A few months ago, on a day of meagre inspiration, escaping from my stultifying office-space became imperative. At one of my favourite historic olde towns along the south English coast, this writer/explorer/seeker-of-the-truth wandered and pondered through forlorn remains that nearly 1,000 years ago used to be the largest Cluniac priory in England. 

Those brethren who once strode across marvellous spacious stone floors – now open grassland – could never have comprehended our fast techno world of digital gadgets, moving images and gargantuan achievements in science. Thus, it is virtually impossible to speculate how – one thousand years from now – our world will look and what our descendants might be doing.

We may not have “bridged the seas,” but that “cruel sky” now sure is congested with too many long-distance flights… and those consummate palaces – reaching ever greater heights – crowd the skyline and multiply like…

no tomorrow…?

Pillars-of-Creation

“The fossil record implies trial and error, an inability to anticipate the future – features inconsistent with an efficient Great Designer” – Carl Sagan. 

“Have you wine and music still,

And statues and a bright-eyed love,

And foolish thoughts of good and ill.

And prayers to them who sit above?”

Obviously, Clarke fully expected rudiments of culture to continue flourishing in such a distant period. Sure, music will carry on – as it always has – although the pitiful depths to which pop music seems to have sunk nowadays would strongly suggest otherwise…

And yet the scientist/writer who created HAL9000 made the alarming observation that if humans can survive, would they remain the dominant species? Look now, some scientists dread the rise of sophisticated AI and its exponential rate of development.

The pinnacle of our technological finality has not been reached; Arthur C. was just one of several thinkers willing to stretch the scope even further. He confidently cited how the “next stage” may involve: “input of sense impressions directly into the brain, bypassing the eyes, ears, and other input/output devices nature has given us.”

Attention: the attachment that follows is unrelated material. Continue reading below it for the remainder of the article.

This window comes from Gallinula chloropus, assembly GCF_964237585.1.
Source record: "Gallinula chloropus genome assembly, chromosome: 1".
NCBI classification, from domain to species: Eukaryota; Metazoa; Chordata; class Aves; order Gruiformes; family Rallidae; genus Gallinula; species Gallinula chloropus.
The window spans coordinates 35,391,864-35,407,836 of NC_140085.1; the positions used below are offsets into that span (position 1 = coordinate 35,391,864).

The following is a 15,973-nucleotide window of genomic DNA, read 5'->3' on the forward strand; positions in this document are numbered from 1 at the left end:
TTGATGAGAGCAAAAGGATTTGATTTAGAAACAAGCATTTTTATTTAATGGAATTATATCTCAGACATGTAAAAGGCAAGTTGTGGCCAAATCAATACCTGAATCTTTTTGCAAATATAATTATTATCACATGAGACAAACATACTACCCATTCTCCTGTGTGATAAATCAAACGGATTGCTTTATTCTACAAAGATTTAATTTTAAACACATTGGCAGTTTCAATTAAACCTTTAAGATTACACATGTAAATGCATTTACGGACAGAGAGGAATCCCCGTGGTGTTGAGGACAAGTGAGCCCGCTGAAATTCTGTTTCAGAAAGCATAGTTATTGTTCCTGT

We could easily – almost flippantly – rename Flecker’s work as: “To A Blogger A Thousand Years Hence,” but…

As poetry used to be a popular pastime a century ago, and we are (hopefully) a community of contented bloggers now, that status is bound to change yet again (well) before 2115. What medium of communication and creative expression will be embraced a thousand years hence?

As Clarke observed amusingly: “How would anyone before 1970 have realised that, at the beginning of the 21st century, millions would spend a major part of their working day fondling a mouse?” 

2001-stargate

“What a fitting end to your life’s pursuits. You’re about to become a permanent addition to this archaeological find. Who knows? In a thousand years, even you may be worth something” – Dr. Rene Belloq.  

“O friend unseen, unborn, unknown, 

Student of our sweet English tongue, 

Read out my words at night, alone:

I was a poet, I was young.” 

Too young, alas. Flecker succumbed to tuberculosis in 1915, at the age of only 30 – grief, now it’s the centenary…

Spare a thought for those “unborn.” The truly magnificent advances already accomplished in medical science have successfully contained the proliferation of infectious bacterial diseases such as tuberculosis and other deadly threats. This has culminated in the gradual extension of life expectancy. With more people living beyond 100 now, how long can people expect to live in that far future? What will they be doing? Will they have ventured out beyond the stars as Clarke et al had cheerily envisioned…?